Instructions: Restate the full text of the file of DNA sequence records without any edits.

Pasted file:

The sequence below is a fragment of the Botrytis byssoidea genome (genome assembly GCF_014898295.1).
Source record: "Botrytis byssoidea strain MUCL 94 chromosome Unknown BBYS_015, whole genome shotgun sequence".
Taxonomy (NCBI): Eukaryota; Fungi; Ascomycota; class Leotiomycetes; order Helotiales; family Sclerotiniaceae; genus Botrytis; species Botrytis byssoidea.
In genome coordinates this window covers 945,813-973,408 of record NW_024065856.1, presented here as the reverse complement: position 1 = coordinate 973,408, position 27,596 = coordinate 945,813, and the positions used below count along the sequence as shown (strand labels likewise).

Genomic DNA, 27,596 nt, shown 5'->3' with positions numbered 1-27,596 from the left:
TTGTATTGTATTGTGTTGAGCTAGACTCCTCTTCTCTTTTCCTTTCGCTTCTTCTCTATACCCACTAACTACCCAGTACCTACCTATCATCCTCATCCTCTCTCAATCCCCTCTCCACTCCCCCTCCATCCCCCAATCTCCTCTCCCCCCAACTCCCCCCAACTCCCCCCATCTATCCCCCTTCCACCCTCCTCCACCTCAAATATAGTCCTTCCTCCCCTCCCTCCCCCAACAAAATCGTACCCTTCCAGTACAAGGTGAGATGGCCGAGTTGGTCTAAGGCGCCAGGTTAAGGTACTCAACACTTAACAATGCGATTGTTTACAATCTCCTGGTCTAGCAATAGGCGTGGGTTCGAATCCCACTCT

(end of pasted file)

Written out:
The sequence below is a fragment of the Botrytis byssoidea genome (genome assembly GCF_014898295.1).
Source record: "Botrytis byssoidea strain MUCL 94 chromosome Unknown BBYS_015, whole genome shotgun sequence".
Taxonomy (NCBI): Eukaryota; Fungi; Ascomycota; class Leotiomycetes; order Helotiales; family Sclerotiniaceae; genus Botrytis; species Botrytis byssoidea.
In genome coordinates this window covers 945,813-973,408 of record NW_024065856.1, presented here as the reverse complement: position 1 = coordinate 973,408, position 27,596 = coordinate 945,813, and the positions used below count along the sequence as shown (strand labels likewise).

Genomic DNA, 27,596 nt, shown 5'->3' with positions numbered 1-27,596 from the left:
TTGTATTGTATTGTGTTGAGCTAGACTCCTCTTCTCTTTTCCTTTCGCTTCTTCTCTATACCCACTAACTACCCAGTACCTACCTATCATCCTCATCCTCTCTCAATCCCCTCTCCACTCCCCCTCCATCCCCCAATCTCCTCTCCCCCCAACTCCCCCCAACTCCCCCCATCTATCCCCCTTCCACCCTCCTCCACCTCAAATATAGTCCTTCCTCCCCTCCCTCCCCCAACAAAATCGTACCCTTCCAGTACAAGGTGAGATGGCCGAGTTGGTCTAAGGCGCCAGGTTAAGGTACTCAACACTTAACAATGCGATTGTTTACAATCTCCTGGTCTAGCAATAGGCGTGGGTTCGAATCCCACTCT